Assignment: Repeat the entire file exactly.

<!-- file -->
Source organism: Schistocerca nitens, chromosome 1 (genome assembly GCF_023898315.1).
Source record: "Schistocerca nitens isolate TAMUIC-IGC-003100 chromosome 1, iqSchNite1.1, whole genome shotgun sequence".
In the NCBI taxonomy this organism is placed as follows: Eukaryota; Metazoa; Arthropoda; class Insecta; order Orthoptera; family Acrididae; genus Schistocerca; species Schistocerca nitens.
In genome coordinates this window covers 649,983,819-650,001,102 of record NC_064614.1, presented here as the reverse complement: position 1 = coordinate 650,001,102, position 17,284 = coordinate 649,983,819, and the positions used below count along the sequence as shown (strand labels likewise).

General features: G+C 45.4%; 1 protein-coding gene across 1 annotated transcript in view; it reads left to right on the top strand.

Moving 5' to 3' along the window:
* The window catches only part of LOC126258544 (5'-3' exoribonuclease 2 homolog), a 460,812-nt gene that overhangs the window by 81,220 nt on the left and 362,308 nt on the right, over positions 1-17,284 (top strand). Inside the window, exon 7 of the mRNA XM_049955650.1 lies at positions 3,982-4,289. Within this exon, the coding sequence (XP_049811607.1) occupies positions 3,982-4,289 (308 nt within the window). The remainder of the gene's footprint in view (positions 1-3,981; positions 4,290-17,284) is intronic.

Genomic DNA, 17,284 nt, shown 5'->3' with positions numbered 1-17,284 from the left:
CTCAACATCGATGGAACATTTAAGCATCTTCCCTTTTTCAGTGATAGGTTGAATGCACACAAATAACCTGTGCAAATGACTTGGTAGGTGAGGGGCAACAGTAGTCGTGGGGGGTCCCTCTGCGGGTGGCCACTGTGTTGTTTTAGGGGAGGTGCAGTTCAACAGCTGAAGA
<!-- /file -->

Source organism: Schistocerca nitens, chromosome 1 (genome assembly GCF_023898315.1).
Source record: "Schistocerca nitens isolate TAMUIC-IGC-003100 chromosome 1, iqSchNite1.1, whole genome shotgun sequence".
In the NCBI taxonomy this organism is placed as follows: Eukaryota; Metazoa; Arthropoda; class Insecta; order Orthoptera; family Acrididae; genus Schistocerca; species Schistocerca nitens.
In genome coordinates this window covers 649,983,819-650,001,102 of record NC_064614.1, presented here as the reverse complement: position 1 = coordinate 650,001,102, position 17,284 = coordinate 649,983,819, and the positions used below count along the sequence as shown (strand labels likewise).

General features: G+C 45.4%; 1 protein-coding gene across 1 annotated transcript in view; it reads left to right on the top strand.

Moving 5' to 3' along the window:
* The window catches only part of LOC126258544 (5'-3' exoribonuclease 2 homolog), a 460,812-nt gene that overhangs the window by 81,220 nt on the left and 362,308 nt on the right, over positions 1-17,284 (top strand). Inside the window, exon 7 of the mRNA XM_049955650.1 lies at positions 3,982-4,289. Within this exon, the coding sequence (XP_049811607.1) occupies positions 3,982-4,289 (308 nt within the window). The remainder of the gene's footprint in view (positions 1-3,981; positions 4,290-17,284) is intronic.

Genomic DNA, 17,284 nt, shown 5'->3' with positions numbered 1-17,284 from the left:
CTCAACATCGATGGAACATTTAAGCATCTTCCCTTTTTCAGTGATAGGTTGAATGCACACAAATAACCTGTGCAAATGACTTGGTAGGTGAGGGGCAACAGTAGTCGTGGGGGGTCCCTCTGCGGGTGGCCACTGTGTTGTTTTAGGGGAGGTGCAGTTCAACAGCTGAAGA